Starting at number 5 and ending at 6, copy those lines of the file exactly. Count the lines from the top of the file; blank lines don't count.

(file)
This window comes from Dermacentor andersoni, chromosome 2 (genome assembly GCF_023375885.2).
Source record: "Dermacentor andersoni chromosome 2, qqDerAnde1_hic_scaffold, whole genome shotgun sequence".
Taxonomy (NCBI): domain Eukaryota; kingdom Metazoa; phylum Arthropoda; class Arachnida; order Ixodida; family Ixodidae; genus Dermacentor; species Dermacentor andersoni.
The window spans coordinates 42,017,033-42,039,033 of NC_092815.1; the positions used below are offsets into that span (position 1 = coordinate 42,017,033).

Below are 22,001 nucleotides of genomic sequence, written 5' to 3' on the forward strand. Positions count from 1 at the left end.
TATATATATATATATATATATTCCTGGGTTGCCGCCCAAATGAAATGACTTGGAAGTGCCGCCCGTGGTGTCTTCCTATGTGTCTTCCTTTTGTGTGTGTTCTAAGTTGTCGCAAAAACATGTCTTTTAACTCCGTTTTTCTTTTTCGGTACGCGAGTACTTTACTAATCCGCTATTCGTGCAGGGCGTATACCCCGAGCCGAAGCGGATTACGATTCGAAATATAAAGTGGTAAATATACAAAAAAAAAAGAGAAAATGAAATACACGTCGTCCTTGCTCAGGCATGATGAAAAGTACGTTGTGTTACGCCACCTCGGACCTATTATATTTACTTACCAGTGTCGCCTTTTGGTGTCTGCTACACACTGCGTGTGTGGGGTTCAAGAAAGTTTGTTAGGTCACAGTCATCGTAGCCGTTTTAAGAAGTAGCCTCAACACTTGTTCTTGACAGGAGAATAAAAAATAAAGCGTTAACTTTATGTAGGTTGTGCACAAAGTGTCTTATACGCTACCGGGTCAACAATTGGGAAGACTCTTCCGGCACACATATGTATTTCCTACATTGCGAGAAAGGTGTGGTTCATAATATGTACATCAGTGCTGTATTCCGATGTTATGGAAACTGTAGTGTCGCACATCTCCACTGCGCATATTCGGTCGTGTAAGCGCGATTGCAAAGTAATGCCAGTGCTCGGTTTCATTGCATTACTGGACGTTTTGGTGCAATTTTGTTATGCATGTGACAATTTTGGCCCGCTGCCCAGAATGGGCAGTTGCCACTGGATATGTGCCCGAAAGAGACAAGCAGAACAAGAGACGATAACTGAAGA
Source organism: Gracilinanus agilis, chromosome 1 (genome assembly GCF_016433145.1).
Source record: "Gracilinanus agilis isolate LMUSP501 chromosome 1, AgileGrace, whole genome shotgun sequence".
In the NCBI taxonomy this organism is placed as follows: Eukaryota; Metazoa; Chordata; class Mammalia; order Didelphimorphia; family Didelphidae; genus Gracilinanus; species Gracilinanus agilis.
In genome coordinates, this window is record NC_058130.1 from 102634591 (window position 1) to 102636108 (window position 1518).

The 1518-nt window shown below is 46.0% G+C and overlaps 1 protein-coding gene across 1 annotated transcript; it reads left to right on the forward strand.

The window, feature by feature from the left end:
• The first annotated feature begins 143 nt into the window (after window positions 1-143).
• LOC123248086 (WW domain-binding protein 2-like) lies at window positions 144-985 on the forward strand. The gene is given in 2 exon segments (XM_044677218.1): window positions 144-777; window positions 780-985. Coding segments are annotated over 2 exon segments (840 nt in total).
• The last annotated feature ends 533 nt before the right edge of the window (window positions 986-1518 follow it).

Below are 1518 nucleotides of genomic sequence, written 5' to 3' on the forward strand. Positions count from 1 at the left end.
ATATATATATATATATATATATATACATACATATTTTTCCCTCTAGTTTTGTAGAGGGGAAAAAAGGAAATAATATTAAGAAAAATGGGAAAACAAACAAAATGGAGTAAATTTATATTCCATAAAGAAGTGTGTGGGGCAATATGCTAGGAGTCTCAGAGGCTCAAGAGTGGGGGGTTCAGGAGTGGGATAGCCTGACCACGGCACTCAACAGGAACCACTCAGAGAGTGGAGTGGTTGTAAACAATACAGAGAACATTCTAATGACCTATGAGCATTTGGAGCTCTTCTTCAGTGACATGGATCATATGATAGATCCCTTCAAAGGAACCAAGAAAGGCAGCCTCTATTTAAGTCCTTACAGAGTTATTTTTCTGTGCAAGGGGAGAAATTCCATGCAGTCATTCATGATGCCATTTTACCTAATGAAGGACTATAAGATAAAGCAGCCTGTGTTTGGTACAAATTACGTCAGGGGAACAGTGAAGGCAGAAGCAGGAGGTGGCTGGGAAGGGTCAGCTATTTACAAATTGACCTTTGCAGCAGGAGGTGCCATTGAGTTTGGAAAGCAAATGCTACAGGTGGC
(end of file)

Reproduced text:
Below are 22,001 nucleotides of genomic sequence, written 5' to 3' on the forward strand. Positions count from 1 at the left end.
TATATATATATATATATATATTCCTGGGTTGCCGCCCAAATGAAATGACTTGGAAGTGCCGCCCGTGGTGTCTTCCTATGTGTCTTCCTTTTGTGTGTGTTCTAAGTTGTCGCAAAAACATGTCTTTTAACTCCGTTTTTCTTTTTCGGTACGCGAGTACTTTACTAATCCGCTATTCGTGCAGGGCGTATACCCCGAGCCGAAGCGGATTACGATTCGAAATATAAAGTGGTAAATATACAAAAAAAAAAGAGAAAATGAAATACACGTCGTCCTTGCTCAGGCATGATGAAAAGTACGTTGTGTTACGCCACCTCGGACCTATTATATTTACTTACCAGTGTCGCCTTTTGGTGTCTGCTACACACTGCGTGTGTGGGGTTCAAGAAAGTTTGTTAGGTCACAGTCATCGTAGCCGTTTTAAGAAGTAGCCTCAACACTTGTTCTTGACAGGAGAATAAAAAATAAAGCGTTAACTTTATGTAGGTTGTGCACAAAGTGTCTTATACGCTACCGGGTCAACAATTGGGAAGACTCTTCCGGCACACATATGTATTTCCTACATTGCGAGAAAGGTGTGGTTCATAATATGTACATCAGTGCTGTATTCCGATGTTATGGAAACTGTAGTGTCGCACATCTCCACTGCGCATATTCGGTCGTGTAAGCGCGATTGCAAAGTAATGCCAGTGCTCGGTTTCATTGCATTACTGGACGTTTTGGTGCAATTTTGTTATGCATGTGACAATTTTGGCCCGCTGCCCAGAATGGGCAGTTGCCACTGGATATGTGCCCGAAAGAGACAAGCAGAACAAGAGACGATAACTGAAGA